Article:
The Great Depresstion



The Great Depression was the worst economic decline ever in U.S. history. It began in late 1929 and lasted about a decade. Throughout the 1920’s, many factors played a role in bringing about the depression; the main causes were the unequal distribution of wealth and extensive stock market speculation. Money was distributed unequally between the rich and the middle-class, between industry and agriculture within the United States, and between the U.S. and Europe. This disproportion of wealth created an unstable economy. Before the Great Depression, the "roaring twenties" was an era during which the United States prospered
tremendously. The nation\'s total income rose from $74.3 billion in 1923 to $89 billion in 1929. However, the rewards of the "Coolidge Prosperity" of the 1920\'s were not shared evenly among all Americans. In 1929, the top 0.1 percentage of Americans had a combined income
equal to the bottom 42%. That same top 0.1 percentage of Americans in 1929 controlled 34% of all savings, while 80% of Americans had no savings at all. Automotive industry tycoon Henry Ford provides an example of the unequal distribution of wealth between the rich and the
middle-class. Henry Ford reported a personal income of $14 million in the same year that the average personal income was $750. This poor distribution of income between the rich and the middle class grew throughout the 1920\'s. While the disposable income per capita rose 9%
from 1920 to 1929, those with income within the top 1-percentage enjoyed an extraordinary 75% increase in per capita disposable income. These market crashes, combined with the poor distribution of wealth, caused the American economy to overturn. Increased manufacturing output throughout this period created this large and growing gap between the rich and the working class. From 1923-1929, the average output per worker increased 32% in manufacturing.
During that same period of time average wages for manufacturing jobs increased only 8%. Thus, wages increased at a rate one fourth as fast as productivity increased. As production costs fell quickly, wages rose slowly, and prices remained constant, the bulk benefit of the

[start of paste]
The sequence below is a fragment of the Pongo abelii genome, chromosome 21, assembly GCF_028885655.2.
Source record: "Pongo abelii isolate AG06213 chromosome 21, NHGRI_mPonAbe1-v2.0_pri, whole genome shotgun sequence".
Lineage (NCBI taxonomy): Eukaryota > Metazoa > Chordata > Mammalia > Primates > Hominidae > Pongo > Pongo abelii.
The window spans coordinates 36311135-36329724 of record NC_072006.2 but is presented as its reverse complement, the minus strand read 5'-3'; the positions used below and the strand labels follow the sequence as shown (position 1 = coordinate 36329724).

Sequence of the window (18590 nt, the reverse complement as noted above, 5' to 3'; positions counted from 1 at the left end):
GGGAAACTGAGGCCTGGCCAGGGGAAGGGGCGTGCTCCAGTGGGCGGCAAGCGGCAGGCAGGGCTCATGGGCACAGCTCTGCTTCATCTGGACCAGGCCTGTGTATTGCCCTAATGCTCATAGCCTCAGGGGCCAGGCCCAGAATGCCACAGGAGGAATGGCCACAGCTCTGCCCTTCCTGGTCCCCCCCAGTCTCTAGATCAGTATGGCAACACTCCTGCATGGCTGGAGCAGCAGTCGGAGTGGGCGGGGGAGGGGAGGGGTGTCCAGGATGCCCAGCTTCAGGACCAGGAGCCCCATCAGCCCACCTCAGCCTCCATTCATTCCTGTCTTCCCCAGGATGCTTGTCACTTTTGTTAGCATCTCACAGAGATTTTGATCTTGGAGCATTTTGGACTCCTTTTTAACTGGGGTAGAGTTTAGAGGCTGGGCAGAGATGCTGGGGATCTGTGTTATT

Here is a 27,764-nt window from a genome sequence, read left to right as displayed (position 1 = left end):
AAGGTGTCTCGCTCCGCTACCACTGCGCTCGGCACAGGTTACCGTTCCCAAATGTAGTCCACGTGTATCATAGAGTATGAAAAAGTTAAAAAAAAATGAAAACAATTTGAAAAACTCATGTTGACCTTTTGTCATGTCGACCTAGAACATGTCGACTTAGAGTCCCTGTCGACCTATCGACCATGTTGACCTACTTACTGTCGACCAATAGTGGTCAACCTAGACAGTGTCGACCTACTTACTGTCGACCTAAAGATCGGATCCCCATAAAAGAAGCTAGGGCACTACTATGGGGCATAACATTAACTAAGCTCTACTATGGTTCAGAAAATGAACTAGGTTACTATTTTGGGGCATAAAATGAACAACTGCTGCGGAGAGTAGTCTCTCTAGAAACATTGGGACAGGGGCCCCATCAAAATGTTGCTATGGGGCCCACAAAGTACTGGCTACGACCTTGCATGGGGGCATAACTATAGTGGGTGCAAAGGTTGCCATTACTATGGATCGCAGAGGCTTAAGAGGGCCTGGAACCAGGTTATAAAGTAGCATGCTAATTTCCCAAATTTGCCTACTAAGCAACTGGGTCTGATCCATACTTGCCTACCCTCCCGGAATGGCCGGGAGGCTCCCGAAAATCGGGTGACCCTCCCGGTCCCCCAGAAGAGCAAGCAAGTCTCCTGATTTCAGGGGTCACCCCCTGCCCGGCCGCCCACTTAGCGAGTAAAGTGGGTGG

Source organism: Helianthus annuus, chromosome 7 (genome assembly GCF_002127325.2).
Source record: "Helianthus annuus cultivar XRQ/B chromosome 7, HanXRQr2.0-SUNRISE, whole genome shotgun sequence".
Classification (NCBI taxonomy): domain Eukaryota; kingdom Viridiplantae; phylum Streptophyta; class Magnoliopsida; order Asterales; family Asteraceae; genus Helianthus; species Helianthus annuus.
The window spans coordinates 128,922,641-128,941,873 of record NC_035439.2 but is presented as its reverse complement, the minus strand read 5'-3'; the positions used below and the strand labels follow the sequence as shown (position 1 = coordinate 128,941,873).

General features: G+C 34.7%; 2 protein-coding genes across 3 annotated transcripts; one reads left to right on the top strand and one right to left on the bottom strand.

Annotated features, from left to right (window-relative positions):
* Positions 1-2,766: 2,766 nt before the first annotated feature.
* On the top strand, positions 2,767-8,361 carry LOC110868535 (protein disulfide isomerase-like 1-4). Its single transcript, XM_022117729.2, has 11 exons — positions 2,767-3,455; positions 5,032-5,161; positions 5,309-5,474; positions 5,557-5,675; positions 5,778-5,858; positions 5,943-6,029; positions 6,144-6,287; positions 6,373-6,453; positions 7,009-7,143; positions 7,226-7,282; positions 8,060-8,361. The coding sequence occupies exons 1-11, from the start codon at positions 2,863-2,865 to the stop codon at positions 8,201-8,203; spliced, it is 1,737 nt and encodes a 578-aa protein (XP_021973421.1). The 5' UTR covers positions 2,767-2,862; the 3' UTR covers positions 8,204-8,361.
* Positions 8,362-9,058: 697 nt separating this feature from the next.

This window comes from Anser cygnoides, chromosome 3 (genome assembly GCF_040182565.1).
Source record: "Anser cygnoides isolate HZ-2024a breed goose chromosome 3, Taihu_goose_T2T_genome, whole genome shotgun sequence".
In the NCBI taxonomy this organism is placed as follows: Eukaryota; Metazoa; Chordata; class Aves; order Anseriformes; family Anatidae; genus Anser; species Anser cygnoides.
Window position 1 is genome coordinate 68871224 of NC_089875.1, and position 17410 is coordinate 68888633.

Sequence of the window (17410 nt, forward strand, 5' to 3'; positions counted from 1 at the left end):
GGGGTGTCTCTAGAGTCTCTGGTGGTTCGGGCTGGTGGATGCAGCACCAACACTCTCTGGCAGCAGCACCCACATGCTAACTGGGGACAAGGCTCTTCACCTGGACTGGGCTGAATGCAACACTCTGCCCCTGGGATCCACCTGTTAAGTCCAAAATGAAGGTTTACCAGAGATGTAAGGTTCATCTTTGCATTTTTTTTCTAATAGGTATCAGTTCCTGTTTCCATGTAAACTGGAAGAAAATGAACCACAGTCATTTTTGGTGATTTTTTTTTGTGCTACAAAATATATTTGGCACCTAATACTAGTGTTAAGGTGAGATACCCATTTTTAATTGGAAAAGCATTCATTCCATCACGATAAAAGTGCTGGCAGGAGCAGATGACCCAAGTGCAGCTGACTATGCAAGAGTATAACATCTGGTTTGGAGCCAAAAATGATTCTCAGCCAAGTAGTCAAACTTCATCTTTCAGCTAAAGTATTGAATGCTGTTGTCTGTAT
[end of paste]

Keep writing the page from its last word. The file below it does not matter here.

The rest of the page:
increased productivity went into corporate profits. In fact, from 1923-1929, corporate profits rose 62% and dividends rose 65%. The federal government also contributed to the growing gap between the rich and middle-class. Calvin Coolidge\'s administration (and the conservative-controlled government) favored business, and consequently those that
invested in these businesses. An example of legislation to this purpose is the Revenue Act of 1926, signed by President Coolidge on February 26, 1926, which reduced federal income and inheritance taxes dramatically. Andrew Mellon, Coolidge\'s Secretary of the Treasury, was
the main force behind these and other tax cuts throughout the 1920\'s. Even the Supreme Court played a role in expanding the gap between the social/economic classes. In the 1923 case Adkins v. Children\'s Hospital, the Supreme Court ruled minimum-wage legislation
unconstitutional. The large and growing disproportion of wealth between the well to do and the middle-income citizens made the U.S. economy unstable. For an economy to function properly, total demand must equal total supply. In an economy with such different
distribution of income, it is not assured that demand will equal supply. Essentially, what happened in the 1920\'s was that there was an oversupply of goods. It was not that the surplus products of industrialized society were not wanted, but rather that those whose
needs were not satisfied could not afford more, whereas the wealthy were contented by spending only a small portion of their income. Three quarters of the U.S. population would spend essentially all of their yearly incomes to purchase consumer goods such as food, clothes, radios, and cars. These were the poor and middle class: families with incomes
around, or usually less than, $2,500 a year. The bottom three quarters of the population had a collective income of less than 45% of the combined national income; the top 25% of the population took in more than 55% of the national income. Through this period, the U.S. relied upon two things in order for the economy to remain even: luxury spending, investment and credit sales. One solution to the problem of the vast majority of the population not having enough money to satisfy all their needs was to let those who wanted